The Mahabharata of Krishna-Dwaipayana Vyasa Bk. 3 Pt. 2 eBook

This eBook from the Gutenberg Project consists of approximately 629 pages of information about The Mahabharata of Krishna-Dwaipayana Vyasa Bk. 3 Pt. 2.

“The serpent said, ’O king, if thou recognise him as a Brahmana by characteristics, then, O long-lived one, the distinction of caste becometh futile as long as conduct doth not come into play.’

“Yudhishthira said, ’In human society, O mighty and highly intelligent serpent, it is difficult to ascertain one’s caste, because of promiscuous intercourse among the four orders.  This is my opinion.  Men belonging to all orders (promiscuously) beget offspring upon women of all the orders.  And of men, speech, sexual intercourse, birth and death are common.  And to this the Rishis have borne testimony by using as the beginning of a sacrifice such expressions as—­of what caste so ever we may be, we celebrate the sacrifice.  Therefore, those that are wise have asserted that character is the chief essential requisite.  The natal ceremony of a person is performed before division of the umbilical cord.  His mother then acts as its Savitri and his father officiates as priest.  He is considered as a Sudra as long as he is not initiated in the Vedas.  Doubts having arisen on this point, O prince, of serpents, Swayambhuba Manu has declared, that the mixed castes are to be regarded as better than the (other) classes, if having gone through the ceremonies of purification, the latter do not conform to the rules of good conduct, O excellent snake!  Whosoever now conforms to the rules of pure and virtuous conduct, him have I, ere now, designated as a Brahmana.’  The serpent replied, ’O Yudhishthira, thou art acquainted with all that is fit to be known and having listened to thy words, how can I (now) eat up thy brother Vrikodara!’”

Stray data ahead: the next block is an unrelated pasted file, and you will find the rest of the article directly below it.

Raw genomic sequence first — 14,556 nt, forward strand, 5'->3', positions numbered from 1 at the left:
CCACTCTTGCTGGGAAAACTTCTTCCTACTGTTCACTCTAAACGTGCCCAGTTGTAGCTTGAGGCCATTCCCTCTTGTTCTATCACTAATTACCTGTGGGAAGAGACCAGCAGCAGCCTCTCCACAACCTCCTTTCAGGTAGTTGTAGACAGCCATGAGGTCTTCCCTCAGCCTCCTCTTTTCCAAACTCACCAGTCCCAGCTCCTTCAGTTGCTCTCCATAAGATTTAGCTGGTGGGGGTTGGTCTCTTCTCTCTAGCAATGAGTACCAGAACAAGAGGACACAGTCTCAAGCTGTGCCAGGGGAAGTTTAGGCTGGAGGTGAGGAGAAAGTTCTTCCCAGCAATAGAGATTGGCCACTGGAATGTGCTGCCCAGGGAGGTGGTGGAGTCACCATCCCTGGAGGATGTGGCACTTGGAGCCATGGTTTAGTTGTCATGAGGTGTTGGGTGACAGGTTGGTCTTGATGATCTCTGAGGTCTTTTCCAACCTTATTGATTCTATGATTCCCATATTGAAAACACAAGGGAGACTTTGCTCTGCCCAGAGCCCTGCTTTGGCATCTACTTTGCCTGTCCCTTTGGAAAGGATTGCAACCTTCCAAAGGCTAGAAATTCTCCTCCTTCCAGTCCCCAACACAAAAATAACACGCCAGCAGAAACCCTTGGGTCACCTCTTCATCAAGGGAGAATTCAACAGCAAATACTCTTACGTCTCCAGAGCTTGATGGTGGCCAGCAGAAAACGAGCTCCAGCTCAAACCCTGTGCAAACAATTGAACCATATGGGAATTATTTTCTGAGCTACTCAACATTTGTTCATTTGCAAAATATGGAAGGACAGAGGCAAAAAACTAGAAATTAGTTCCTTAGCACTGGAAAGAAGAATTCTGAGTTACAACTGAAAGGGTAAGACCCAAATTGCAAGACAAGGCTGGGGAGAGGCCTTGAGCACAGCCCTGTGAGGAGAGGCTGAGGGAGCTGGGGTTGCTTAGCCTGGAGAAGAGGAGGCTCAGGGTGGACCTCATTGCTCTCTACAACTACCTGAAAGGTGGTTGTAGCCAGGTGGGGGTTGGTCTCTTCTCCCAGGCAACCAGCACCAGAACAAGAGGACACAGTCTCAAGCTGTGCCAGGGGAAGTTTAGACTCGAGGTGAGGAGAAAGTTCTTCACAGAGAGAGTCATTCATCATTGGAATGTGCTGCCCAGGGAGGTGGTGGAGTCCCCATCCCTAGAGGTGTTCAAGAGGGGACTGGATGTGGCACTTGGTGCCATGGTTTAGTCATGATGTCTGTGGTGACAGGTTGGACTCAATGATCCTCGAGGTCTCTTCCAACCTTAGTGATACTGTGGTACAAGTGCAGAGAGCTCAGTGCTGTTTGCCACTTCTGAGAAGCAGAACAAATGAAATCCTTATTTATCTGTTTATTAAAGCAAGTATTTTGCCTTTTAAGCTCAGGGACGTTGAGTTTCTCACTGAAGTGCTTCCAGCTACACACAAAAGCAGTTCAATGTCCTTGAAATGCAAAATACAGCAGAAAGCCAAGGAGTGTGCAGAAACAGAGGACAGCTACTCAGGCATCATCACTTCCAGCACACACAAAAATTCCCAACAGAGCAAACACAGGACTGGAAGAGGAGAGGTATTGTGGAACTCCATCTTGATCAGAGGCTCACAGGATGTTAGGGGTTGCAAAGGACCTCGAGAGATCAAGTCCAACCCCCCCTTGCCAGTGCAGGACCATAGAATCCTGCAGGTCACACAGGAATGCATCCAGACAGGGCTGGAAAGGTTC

“Yudhishthira said, ’In this world, you are so learned in the Vedas and Vedangas; tell me (then), what one should do to attain salvation?’

“The serpent replied, ’O scion of the Bharata’s race, my belief is that the man who bestows alms on proper objects, speaks kind words and tells the truth and abstains from doing injury to any creature goes to heaven.’

“Yudhishthira enquired, ’Which, O snake, is the higher of the two, truth or alms-giving?  Tell me also the greater or less importance of kind behaviour and of doing injury to no creature.’

“The snake replied, ’The relative merits of these virtues, truth and alms-giving, kind speech and abstention from injury to any creature, are known (measured) by their objective gravity (utility).  Truth is (sometimes) more praiseworthy than some acts of charity; some of the latter again are more commendable than true speech.  Similarly, O mighty king, and lord of the earth, abstention from doing injury to any creature is seen to be important than good speech and vice-versa.  Even so it is, O king, depending on effects.  And now, if thou hast anything else to ask, say it all, I shall enlighten thee!’ Yudhishthira said, ’Tell me, O snake, how the

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The Mahabharata of Krishna-Dwaipayana Vyasa Bk. 3 Pt. 2 from Project Gutenberg. Public domain.
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